Harlan Ellison Sues Paramount – Alleges Unpaid Merchandising Royalties

Harlan Ellison has filed a lawsuit over what he claims are unpaid residuals stemming from his classic Star Trek episode “City on the Edge of Forever”. The episode is often ranked among the top episodes in Star Trek history, and Ellison, according to a press release, “wants every penny of his long ago agreed-upon share of the revenue from Paramount’s relentless Trek exploitations.”

Ellison wants in on the merchandising
Ellison has, for years, been vocal about what he believes to be the uncompensated use of elements of the “City” teleplay including the Guardian of Forever, Edith Keeler, and the setting of the episode. While his claims are not new, they took on a decidedly sharper tone in 2006 when Pocket Books released the "Crucible" trilogy. Written by David R. George III, the trilogy was, in many respects, worked around the premise of “City on the Edge of Forever”, though it told an ever-expanding storyline that surrounded McCoy, Spock, and Kirk. When that particular watershed broke, Ellison wrote on his website, “If they play nice and tug their forelock and acknowledge where the material came from and pay me a trailer-truck full of cash, I will not sue them in Federal District Court…”

Crucible Trilogy part of Ellison’s suit against Paramount and CBS/Simon & Schuster

The increasing array of marketing that accompanies Star Trek including Christmas ornaments and DVD sets are also now now drawing the writer’s ire. Ellison claims that CBS and Paramount have gone silent, refusing to disclose sales figures on items derived from his work. According to his representative, John H. Carmichael, “Mr. Ellison wants every penny of his long ago agreed-upon share of the revenue from Paramount’s relentless Trek exploitations…” Earlier in the year after preliminary hearings were held regarding Ellison’s complaint TrekMovie contacted CBS and Simon & Schuster – both had no comment.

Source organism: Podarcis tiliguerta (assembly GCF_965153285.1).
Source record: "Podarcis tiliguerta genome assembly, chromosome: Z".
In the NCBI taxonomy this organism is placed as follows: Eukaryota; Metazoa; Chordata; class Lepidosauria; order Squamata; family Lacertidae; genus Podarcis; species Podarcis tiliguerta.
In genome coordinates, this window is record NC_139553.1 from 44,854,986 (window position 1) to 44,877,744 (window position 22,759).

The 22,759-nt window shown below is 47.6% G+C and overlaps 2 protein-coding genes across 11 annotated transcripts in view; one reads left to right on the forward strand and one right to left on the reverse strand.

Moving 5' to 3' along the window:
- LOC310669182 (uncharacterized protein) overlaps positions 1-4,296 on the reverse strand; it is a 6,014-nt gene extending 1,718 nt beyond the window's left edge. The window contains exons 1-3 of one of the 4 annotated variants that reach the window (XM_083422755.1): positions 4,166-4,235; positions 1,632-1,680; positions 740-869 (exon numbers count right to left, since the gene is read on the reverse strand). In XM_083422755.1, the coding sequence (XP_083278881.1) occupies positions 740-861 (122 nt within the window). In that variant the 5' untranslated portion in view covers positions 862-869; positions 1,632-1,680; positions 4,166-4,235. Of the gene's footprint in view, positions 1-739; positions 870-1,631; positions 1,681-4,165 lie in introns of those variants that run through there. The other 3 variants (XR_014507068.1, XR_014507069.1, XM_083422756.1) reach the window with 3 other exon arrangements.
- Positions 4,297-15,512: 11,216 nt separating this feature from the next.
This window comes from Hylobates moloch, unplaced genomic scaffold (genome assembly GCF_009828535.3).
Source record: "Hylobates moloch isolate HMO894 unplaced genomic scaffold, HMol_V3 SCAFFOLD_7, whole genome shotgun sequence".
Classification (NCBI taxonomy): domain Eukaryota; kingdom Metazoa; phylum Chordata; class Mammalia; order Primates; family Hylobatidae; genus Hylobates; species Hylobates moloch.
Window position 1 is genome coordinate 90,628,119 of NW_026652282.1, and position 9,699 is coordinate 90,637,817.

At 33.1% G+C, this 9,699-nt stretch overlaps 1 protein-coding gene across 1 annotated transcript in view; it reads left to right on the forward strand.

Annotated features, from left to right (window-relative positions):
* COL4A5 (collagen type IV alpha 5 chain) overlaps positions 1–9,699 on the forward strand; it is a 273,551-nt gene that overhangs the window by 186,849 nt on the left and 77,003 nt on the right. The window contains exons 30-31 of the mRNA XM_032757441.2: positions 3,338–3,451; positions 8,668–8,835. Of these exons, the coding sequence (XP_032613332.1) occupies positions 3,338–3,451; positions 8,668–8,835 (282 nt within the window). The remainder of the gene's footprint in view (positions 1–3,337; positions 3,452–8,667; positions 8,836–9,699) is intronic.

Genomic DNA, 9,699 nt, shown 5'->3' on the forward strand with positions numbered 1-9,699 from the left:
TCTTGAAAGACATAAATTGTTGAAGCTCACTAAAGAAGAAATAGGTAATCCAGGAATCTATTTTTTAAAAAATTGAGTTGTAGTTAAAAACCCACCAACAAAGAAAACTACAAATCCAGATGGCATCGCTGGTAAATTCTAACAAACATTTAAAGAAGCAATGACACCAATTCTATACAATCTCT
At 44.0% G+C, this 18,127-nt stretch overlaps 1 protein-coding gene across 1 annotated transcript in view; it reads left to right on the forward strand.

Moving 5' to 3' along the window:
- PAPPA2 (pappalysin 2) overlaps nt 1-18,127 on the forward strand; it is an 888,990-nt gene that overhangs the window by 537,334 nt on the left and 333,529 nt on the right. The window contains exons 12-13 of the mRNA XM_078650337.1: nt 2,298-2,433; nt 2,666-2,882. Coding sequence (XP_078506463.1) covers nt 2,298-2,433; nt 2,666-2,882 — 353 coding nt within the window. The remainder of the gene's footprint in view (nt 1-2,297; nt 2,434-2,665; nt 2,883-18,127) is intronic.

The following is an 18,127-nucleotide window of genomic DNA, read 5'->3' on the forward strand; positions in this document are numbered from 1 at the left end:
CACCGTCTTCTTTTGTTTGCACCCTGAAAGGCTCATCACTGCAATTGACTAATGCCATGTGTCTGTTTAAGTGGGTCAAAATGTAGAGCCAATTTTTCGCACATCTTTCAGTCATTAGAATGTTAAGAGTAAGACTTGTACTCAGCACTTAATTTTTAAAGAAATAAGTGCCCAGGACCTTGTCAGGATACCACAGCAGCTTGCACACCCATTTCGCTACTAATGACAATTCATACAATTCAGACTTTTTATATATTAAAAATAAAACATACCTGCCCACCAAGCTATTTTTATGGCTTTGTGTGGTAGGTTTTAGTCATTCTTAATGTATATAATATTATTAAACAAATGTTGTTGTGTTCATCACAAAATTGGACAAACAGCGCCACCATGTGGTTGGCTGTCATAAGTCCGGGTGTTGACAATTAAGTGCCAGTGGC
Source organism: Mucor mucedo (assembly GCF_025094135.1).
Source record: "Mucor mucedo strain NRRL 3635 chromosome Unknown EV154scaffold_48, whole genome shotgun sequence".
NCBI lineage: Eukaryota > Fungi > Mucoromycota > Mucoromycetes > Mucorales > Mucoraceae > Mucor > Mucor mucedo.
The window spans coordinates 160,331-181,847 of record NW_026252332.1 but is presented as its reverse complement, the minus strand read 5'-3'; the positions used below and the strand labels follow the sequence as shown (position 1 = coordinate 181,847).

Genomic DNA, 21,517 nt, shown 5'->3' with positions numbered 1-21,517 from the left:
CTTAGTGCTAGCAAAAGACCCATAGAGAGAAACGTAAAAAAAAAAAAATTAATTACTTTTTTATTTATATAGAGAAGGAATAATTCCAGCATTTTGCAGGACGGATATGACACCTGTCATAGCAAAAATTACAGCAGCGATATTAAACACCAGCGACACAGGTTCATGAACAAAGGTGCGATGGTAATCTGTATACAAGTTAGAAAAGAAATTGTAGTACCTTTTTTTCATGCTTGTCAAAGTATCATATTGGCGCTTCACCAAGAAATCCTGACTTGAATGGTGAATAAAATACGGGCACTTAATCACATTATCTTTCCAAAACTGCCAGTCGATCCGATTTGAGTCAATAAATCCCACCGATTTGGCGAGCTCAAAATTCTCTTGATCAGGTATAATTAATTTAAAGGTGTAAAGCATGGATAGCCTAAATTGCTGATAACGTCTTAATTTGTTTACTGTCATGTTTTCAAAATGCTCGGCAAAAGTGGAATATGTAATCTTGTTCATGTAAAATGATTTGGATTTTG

2004 Hallmark Guardian ornament noted in Ellison Lawsuit

Ellison: Pay Me!
The outspoken Ellison makes it clear in the release that he has one agenda with this suit, to get paid. The release quotes Ellison in part:

And please make sure to remember, at the moment some Studio mouthpiece calls me a mooch, and says I’m only pursuing this legal retribution to get into their ‘deep pockets,’ tell’m Ellison snarled back, ‘F- – – -in’-A damn skippy!’ I’m no hypocrite. It ain’t about the ‘principle,’ friend, its about the MONEY! Pay Me! Am I doing this for other writers, for Mom (still dead), and apple pie? Hell no! I’m doing it for the 35-year-long disrespect and the money!

Ellison’s release also points to “Pay the Writer” video clip on YouTube, from the documentary “Dreams With Sharp Teeth”, which exemplifies Ellison’s feelings towards getting properly compensated.

Also named as a defendant in the March 13th filing is the Writers Guild of America, who, Ellison’s representatives claim, have failed to act on Ellison’s behalf after numerous requests. The case has been filed in the Central District of California, and is awaiting a hearing date.

More on Harlan Ellison and his suit at HarlanEllison.com

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